Bourne Supremacy, TheReviewed By MP Bartley
Posted 09/03/04 23:54:57
"Nobody does it better" sang Carly Simon about James Bond in 'The Spy Who Loved Me', and I'm all for agreeing with her. I'm a huge James Bond fan and proud of it, and if the series has been coasting of late it's simply because no-one is doing it better. 'xXx' tried and failed miserably while Jack Ryan just isn't sexy enough to take our affections. But Bond had better start to buck his ideas up because there's a new kid in town and he's taking your crown.'The Bourne Identity' was one of those great sleeper flicks that doesn't sound promising (an amnesiac secret agent? Matt Damon as an action hero?) but turned out to be an unexpected treat. It was a superior flick but still one that I didn't think would support a sequel. But whaddya know? Along comes 'The Bourne Supremacy' which is up there with the very best that Bond has to offer.
The last we saw of Jason Bourne he had escaped the authorities and his old CIA employers and was living in Goa with girlfriend Marie. His happiness is soon shattered however when he's dragged back into his old life. The CIA have been stung in Berlin with the result of losing two agents and 3 million dollars. Whose fingerprints are all over the crime scene? Bournes. So now he has to take the fight to them to clear his name whilst avoiding the lethal attentions of the hitman really behind the kill (Karl Urban).
Paul Greengrass has taken over from Doug Liman behind the camera and what was seen as an unusual, leftfield choice quickly becomes inspired as 'The Bourne Supremacy' achieves what all great sequels should do: it takes the original, deepens and builds upon it. It isn't simply a re-run of what made the first great (the first at times like 'Spider-Man' - feeling like an extended trailer for a follow up), but it uses it as touchstone to spin its own yarn. And what a yarn Greengrass has woven.
Veering from car chases to brawls to sweaty interrogation scenes to escapes via trains and boats, 'The Bourne Supremacy' doesn't pause for breath for a minute. But it isn't at the expense of the plot either. No, this is one of the most intelligent blockbusters for years, as Greengrass teases the audience along with fresh revelations and twists to keep everyone guessing, as well as Bourne and the CIA, who are constantly trying to second guess each other. There's no set-pieces grafted on top of the screenplay, everything grows organically out of Bourne's mission and purpose.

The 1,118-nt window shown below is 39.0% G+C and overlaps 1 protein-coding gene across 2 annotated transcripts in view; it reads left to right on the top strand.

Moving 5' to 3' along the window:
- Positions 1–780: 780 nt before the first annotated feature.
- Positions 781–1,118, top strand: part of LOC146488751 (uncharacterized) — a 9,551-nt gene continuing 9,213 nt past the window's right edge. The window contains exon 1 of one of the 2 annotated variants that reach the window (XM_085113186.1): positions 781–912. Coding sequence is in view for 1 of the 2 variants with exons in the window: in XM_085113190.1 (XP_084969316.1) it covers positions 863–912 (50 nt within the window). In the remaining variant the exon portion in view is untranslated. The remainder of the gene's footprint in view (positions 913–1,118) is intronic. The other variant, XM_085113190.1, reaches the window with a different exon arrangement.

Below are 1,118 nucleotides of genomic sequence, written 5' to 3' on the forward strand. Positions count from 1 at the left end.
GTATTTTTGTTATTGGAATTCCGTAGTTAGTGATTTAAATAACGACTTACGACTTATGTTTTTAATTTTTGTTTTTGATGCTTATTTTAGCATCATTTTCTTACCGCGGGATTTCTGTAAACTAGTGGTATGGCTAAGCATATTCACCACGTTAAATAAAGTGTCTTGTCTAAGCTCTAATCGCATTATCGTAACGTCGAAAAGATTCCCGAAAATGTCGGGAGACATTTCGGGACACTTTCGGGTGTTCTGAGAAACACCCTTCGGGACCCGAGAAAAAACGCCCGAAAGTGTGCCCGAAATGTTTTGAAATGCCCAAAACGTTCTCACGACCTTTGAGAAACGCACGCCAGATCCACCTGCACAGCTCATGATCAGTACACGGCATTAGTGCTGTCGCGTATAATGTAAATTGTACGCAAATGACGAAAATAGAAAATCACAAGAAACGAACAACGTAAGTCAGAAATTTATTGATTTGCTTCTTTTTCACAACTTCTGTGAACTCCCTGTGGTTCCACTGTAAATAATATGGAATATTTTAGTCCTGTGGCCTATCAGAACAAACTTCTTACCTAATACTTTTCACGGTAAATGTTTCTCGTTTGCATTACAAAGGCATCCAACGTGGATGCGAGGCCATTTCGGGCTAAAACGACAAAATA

But when the action does come, it roars out of the blocks. A punch-up in an apartment fizzes brutally and the much talked about car chase at the finale may well be the best since 'The French Connection'. A screeching, pounding, bruising pursuit, it will have the James Bond execs tugging at their neck ties nervously. Greengrass directs like '24' on speed with a constantly jogging camera urging us on and keeping the pace going.
Damon rises to the challenges superbly too. Initially uncomfortable in the original (who wouldn't be playing someone who doesn't know who he is?) he's far more settled here in a tough performance constantly on the edge of bursting into violence. Take a look at scene where a docile Bourne under interrogation explodes into life and wipes out his guards in a few seconds. Throw Damon, Pierce Brosnan and Vin Diesel into a crowded room and I'd happily take bets that it'll be Damon emerging with his reputation intact. Crucially however, he never turns Bourne into a surly muscle-bound brute, but keeps his humanity just peeking out. You can feel the turmoil and inner sadness that Bourne has, not knowing who he truly is but having to fight because of it anyway. Brave Mr. Damon.
There's great support from the returning faces of Franke Potente, Julia Stiles and particularly Brian Cox trading insults with Joan Allen throughout as the two charged with tracking down Bourne. And Urban also makes a successful transition from 'Lord of the Rings' horseman to Eastern European hitman with great conviction.It remains to be seen whether Jason Bourne can develop into a fully fledged franchise (there's only one remaining book in the series), but in a way it's perhaps best that it doesn't. How many more times can Bourne be pulled back into his old life before it loses its appeal and dilutes the impact of the first and especially the follow up? Because if the first can be compared to 'Spider-Man' then I have no hesitation in declaring 'The Bourne Supremacy' the most exciting film of the year behind 'Spider-Man 2'. And that's a reign supreme.
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